Once upon a bland existence, "weird" was not a complimentary word, but over time, this has changed and the word is now more synonymous with "unique" than "creepy."
In short, weird has become a good thing and cities strive to hold onto what makes their place truly special.
Even though Milwaukee does not officially have a "keep it weird" campaign like other cities, there's still enough weirdness to keep life interesting.
American Science & Surplus
Whether you need beakers, electrical gizmos, art supplies, zombie heads or telescopes, this is the place. Even if you need absolutely nothing, go anyway just to read the hand-scrawled signs describing the odds and ends. During a recent visit, we watched a worker melt a gummy bear in a test tube to demonstrate what happens when sugar is exposed to high temperatures. There was also a bin of legs.
This gem of a pizzeria is in the red. Literally. From the saucy dishes to the checkered table cloths to the snug dresses on the 60-something sister waitresses. (Don’t expect any red wine, though, because Maria’s does not have a liquor license. Get a big blue soda in a plastic cup instead.) The walls are adorned with paint-by-number religious paintings brushed by family and strands of Christmas lights twinkle all year ‘round. The pizza is thin and greasy – many diners roll it up like a tortilla – but it doesn’t matter. It’s the experience of Maria's that matters. Any shred of nourishment is a bonus.
Art Smart’s Dart Mart
Arguably, it’s the highly visible sign on the Brady Street side of the building that is what’s most iconic about this quirky shop, but for those who are actually in the market for juggling supplies, Frisbees, magic tricks or gag gifts, this is a one-stopper. My 11-year-old son would disagree, but I do not recommend the fart bombs, however. Those work a little too well.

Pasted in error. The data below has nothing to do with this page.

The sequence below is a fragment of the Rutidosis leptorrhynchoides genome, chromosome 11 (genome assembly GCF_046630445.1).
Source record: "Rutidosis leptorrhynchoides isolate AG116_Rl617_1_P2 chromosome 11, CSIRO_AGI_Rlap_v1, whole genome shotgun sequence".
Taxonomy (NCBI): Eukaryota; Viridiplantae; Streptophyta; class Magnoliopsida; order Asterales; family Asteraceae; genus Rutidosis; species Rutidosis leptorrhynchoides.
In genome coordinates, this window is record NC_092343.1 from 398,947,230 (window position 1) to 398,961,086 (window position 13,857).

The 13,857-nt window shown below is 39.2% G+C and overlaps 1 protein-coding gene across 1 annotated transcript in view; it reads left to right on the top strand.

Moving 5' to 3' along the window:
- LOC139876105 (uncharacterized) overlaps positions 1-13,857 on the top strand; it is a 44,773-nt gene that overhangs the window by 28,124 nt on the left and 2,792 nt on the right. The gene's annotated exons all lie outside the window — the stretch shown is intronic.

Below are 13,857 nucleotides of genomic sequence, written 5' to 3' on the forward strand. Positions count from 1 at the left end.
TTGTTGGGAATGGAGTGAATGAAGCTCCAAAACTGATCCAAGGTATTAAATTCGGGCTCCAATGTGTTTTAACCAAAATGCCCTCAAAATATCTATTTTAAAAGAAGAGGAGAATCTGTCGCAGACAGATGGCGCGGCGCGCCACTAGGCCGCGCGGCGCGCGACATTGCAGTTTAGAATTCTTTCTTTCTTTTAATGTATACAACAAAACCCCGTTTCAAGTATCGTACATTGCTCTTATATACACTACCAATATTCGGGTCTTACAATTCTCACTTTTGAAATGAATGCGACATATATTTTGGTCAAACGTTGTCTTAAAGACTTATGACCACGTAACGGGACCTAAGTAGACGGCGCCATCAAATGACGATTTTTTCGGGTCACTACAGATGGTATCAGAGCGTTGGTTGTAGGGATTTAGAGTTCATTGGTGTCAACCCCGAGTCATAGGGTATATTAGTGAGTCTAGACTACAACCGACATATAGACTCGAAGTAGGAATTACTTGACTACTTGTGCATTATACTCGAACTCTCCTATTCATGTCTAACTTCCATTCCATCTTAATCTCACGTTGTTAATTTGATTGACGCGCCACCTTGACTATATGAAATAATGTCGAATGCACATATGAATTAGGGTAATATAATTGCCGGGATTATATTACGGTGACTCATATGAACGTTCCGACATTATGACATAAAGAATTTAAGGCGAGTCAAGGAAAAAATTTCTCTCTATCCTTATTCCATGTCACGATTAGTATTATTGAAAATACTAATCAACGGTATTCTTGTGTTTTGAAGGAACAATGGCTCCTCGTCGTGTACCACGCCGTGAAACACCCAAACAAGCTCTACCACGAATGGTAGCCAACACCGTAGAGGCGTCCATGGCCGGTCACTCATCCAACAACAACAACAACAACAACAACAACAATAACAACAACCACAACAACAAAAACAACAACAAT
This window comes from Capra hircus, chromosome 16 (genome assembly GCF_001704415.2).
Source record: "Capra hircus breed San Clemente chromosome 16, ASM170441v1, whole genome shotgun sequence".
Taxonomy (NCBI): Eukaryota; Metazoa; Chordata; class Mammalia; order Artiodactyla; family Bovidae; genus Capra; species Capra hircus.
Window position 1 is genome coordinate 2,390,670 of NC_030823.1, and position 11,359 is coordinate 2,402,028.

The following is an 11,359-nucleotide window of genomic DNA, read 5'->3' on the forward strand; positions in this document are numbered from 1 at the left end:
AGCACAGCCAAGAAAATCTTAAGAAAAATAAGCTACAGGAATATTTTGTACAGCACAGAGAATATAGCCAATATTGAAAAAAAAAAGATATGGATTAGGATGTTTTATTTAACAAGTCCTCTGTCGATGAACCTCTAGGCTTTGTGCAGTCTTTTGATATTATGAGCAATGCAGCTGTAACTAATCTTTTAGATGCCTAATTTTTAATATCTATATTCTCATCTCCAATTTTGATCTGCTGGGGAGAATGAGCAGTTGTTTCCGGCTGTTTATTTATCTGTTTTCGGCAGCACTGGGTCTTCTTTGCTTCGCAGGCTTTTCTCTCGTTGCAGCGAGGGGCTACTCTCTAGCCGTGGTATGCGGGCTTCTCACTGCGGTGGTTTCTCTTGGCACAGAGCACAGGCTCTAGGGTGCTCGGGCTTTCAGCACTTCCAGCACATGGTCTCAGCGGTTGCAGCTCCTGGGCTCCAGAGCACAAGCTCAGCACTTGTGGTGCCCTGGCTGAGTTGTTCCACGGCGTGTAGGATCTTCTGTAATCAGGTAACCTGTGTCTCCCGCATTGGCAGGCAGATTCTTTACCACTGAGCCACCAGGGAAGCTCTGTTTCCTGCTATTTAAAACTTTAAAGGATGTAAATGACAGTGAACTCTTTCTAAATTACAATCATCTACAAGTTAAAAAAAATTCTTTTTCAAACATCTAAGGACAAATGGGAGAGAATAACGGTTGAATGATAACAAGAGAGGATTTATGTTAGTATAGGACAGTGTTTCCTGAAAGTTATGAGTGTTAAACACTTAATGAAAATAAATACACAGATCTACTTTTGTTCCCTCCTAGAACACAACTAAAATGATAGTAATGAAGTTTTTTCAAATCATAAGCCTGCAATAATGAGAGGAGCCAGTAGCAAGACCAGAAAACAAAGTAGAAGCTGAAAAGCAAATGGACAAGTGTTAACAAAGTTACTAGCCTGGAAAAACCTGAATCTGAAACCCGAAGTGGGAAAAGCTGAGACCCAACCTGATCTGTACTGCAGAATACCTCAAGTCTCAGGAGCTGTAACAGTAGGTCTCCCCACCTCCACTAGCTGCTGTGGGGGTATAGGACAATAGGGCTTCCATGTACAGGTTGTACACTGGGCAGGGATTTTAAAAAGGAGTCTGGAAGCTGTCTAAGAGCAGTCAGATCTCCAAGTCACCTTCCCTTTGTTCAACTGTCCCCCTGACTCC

Every Thursday night, this cozy lounge features an assortment of retired jazz singers sharing the small stage that’s just an ice cube’s throw from the plush seating. Strong cocktails and the ghost of Sinatra are in the mix any night of the week. If you see owner Angelo, be sure to buy him a drink, OK?
Koz’s Mini Bowl
There are really two words that make this bar and bowling alley one of the shiniest jewels in Milwaukee’s crown of weirdness: Human pinsetters. Also, if you are ever going to have a chance to break 200, these small duckpin lanes might be your only chance. Just be sure to call ahead before stopping by Koz's with your bowling shirt on because pinsetters don't just crawl out of the woodwork. They have to be phoned by the owner to see if they're done with their homework and able to work for a few hours.
Molly Snyder grew up on Milwaukee's East Side and today, she lives in the Walker's Point neighborhood with her partner and two sons.
As a full time senior writer, editorial manager and self-described experience junkie, Molly has written thousands of articles about Milwaukee (and a few about New Orleans, Detroit, Indianapolis, Boston and various vacation spots in Wisconsin) that range in subject from where to get the best cup of coffee to an in-depth profile on the survivors of the iconic Norman apartment building that burned down in the '90s.
She also once got a colonic just to report on it, but that's enough on that.
Always told she had a "radio voice," Molly found herself as a regular contributor on FM102, 97WMYX and 1130WISN with her childhood radio favorite, Gene Mueller.
Molly's poetry, essays and articles appeared in many publications including USA Today, The Writer, The Sun Magazine and more. She has a collection of poetry, "Topless," and is slowly writing a memoir.
In 2009, Molly won a Milwaukee Press Club Award. She served as the Narrator / writer-in-residence at the Pfister Hotel from 2013-2014. She is also a story slam-winning storyteller who has performed with The Moth, Ex Fabula and Risk!
When she's not writing, interviewing or mom-ing, Molly teaches tarot card classes, gardens, sits in bars drinking Miller products and dreams of being in a punk band again.